This post and its headline have been corrected to clarify that Republicans and Trump were at odds over raising the debt ceiling by December, not about whether to include Harvey aid in with a vote on the debt ceiling.
President Trump doesn't care about his relationship with Hill Republicans.
Exhibit, like Z, of this is a very public debate about how Congress should prioritize its massively hectic — and massively consequential — September of deadlines. Lawmakers have to figure out how to raise the debt ceiling, and fund the government, and put an $8 billion down payment on aid for the damage Hurricane Harvey left in Louisiana and Texas, and reauthorize a whole bunch of federal programs, such as the National Flood Insurance Program.
As The Washington Post's Mike DeBonis, Kelsey Snell and Elise Viebeck report, in a meeting with congressional leaders Wednesday, Trump endorsed a Democratic offer to extend the debt ceiling and budget fight for three months and revisit it later this year. That's despite the fact that an hour earlier House Speaker Paul D. Ryan (R-Wis.) had called that proposal “ridiculous and disgraceful.” Republicans in both chambers had hoped to extend the debt ceiling by at least a year and a half.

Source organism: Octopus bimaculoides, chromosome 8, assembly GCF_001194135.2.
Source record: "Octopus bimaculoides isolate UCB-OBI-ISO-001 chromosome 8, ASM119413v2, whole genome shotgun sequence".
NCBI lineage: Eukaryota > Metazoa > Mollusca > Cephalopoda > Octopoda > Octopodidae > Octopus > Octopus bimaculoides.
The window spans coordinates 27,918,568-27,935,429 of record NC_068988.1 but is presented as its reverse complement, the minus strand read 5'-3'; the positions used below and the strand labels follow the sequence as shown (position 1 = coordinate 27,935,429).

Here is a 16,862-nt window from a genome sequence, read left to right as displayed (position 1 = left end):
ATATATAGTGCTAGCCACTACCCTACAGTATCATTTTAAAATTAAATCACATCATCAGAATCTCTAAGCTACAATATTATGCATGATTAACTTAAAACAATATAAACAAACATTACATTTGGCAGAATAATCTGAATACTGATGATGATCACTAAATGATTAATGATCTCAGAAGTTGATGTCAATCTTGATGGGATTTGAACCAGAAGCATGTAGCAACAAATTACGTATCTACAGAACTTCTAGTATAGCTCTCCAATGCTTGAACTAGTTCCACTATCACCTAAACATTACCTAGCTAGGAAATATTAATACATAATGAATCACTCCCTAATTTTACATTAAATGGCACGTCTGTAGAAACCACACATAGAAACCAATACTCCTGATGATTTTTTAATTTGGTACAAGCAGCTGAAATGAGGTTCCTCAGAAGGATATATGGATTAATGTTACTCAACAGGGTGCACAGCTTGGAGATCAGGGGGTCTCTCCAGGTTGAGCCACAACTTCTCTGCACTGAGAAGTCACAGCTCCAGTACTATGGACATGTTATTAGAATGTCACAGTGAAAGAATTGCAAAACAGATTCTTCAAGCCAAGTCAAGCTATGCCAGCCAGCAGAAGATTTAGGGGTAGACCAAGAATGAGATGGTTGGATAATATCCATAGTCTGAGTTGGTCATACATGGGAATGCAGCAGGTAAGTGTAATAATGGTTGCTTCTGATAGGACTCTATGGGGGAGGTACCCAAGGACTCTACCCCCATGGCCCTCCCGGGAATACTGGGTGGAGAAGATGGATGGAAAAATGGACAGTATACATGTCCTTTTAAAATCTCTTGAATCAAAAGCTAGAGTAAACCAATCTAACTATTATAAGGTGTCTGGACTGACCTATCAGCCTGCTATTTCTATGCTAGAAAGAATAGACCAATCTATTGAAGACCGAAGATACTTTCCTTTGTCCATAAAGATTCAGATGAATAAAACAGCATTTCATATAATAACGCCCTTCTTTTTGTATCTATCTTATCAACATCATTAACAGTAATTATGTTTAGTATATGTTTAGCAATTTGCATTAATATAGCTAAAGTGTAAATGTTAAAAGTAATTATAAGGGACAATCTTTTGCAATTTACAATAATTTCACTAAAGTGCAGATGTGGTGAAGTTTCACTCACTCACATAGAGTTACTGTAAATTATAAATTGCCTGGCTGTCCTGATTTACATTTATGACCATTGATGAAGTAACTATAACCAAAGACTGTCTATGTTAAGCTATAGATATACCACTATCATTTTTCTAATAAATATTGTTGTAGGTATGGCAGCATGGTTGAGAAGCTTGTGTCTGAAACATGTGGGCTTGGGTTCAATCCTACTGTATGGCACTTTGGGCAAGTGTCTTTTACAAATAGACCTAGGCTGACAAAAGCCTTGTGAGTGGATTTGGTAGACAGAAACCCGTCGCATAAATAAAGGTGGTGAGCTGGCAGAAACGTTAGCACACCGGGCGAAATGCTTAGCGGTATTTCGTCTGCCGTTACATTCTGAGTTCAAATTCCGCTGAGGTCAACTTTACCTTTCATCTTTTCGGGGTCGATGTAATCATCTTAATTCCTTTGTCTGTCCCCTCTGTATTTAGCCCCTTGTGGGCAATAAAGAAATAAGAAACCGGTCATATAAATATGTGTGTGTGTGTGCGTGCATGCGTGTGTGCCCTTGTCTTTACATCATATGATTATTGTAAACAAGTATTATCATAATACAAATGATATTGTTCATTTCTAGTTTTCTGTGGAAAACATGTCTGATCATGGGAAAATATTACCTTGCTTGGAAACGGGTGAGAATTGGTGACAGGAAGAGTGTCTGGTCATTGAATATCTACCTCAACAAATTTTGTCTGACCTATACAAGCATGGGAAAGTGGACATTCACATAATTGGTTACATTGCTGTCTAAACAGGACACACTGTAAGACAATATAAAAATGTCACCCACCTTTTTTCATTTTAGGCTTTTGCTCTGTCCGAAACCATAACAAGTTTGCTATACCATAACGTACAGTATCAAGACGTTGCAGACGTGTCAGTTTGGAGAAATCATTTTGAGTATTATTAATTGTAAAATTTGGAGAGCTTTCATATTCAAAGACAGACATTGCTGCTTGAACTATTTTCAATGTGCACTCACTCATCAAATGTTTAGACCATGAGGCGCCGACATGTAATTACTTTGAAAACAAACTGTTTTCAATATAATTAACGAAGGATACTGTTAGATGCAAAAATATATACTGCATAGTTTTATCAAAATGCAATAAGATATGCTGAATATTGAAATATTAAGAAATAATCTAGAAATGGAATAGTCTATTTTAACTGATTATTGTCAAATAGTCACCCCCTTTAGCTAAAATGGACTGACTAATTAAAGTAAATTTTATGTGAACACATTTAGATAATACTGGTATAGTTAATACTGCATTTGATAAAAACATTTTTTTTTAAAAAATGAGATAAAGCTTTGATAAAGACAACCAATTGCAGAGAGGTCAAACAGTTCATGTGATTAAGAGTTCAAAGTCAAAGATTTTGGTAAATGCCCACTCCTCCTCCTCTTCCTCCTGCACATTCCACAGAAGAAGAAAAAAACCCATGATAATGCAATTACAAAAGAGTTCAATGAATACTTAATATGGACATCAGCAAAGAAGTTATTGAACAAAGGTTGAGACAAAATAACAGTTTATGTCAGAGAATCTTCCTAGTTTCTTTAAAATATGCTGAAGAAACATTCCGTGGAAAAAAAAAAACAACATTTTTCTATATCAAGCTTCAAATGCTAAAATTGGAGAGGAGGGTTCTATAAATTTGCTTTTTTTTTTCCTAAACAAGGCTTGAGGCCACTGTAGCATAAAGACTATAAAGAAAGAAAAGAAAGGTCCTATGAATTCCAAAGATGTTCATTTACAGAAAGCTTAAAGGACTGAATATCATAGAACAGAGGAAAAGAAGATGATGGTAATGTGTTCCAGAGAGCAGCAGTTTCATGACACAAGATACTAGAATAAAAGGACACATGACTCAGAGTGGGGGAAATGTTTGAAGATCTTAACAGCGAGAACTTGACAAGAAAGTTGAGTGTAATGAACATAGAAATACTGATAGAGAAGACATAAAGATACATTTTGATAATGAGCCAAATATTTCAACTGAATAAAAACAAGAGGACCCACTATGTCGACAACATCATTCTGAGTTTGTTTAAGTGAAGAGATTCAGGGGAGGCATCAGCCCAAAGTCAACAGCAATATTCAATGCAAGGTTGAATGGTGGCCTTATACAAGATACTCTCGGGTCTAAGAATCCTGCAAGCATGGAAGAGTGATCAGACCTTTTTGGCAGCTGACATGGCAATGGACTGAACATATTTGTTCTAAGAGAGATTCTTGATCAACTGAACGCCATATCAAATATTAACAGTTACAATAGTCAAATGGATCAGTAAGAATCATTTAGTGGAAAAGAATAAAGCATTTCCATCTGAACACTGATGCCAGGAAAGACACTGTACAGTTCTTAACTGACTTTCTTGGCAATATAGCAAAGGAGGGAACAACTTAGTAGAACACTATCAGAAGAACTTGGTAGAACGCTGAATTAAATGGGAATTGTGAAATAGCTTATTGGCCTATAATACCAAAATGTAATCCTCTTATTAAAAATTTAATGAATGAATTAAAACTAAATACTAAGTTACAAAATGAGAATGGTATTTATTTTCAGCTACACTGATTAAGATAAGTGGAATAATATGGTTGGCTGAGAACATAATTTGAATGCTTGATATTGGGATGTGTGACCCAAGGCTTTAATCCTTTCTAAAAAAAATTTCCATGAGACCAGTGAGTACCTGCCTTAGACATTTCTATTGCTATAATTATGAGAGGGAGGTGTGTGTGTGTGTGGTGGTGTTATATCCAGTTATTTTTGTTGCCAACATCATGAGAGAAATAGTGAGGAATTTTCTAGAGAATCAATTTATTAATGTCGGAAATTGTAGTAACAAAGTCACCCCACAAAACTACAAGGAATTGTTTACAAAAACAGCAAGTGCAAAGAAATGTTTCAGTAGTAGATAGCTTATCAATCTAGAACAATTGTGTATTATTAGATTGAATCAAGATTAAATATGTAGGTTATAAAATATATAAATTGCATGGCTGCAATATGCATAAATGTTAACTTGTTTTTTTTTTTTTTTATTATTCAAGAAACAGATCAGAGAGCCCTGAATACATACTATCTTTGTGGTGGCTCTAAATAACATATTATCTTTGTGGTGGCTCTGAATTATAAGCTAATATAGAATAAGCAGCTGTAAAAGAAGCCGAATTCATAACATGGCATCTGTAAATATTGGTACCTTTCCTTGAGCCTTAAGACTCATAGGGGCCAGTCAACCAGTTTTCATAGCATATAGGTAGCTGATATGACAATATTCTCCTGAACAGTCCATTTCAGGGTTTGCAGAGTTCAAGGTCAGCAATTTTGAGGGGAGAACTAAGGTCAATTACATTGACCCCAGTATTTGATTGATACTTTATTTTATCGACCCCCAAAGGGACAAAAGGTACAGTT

Democrats got involved in that plan earlier in the day, when the House voted on a nearly $8 billion aid package to Harvey victims. Senate Republican leaders had been planning to tie that Harvey aid to a bill to raise the debt ceiling for at least 18 months (i.e., after the November 2018 midterm elections).
But this plan could cost Republican leaders some of their own party's votes, since conservative Republicans oppose raising the debt ceiling unless Congress also cuts spending. They definitely don't want to tack on $8 billion extra.
On Wednesday morning, Democrats essentially said: Fine, we'll agree to help move a Harvey aid/debt ceiling bill. But we're going to do it on our terms. Instead of raising the debt ceiling for a year or so, let's just raise it for three months.
Playing out the debt ceiling fight twice in one year would give Democrats leverage to get more concessions from Republicans when it needs to be raised again in December, and angry conservatives mean Republicans don't have enough votes to pass a debt ceiling hike on their own.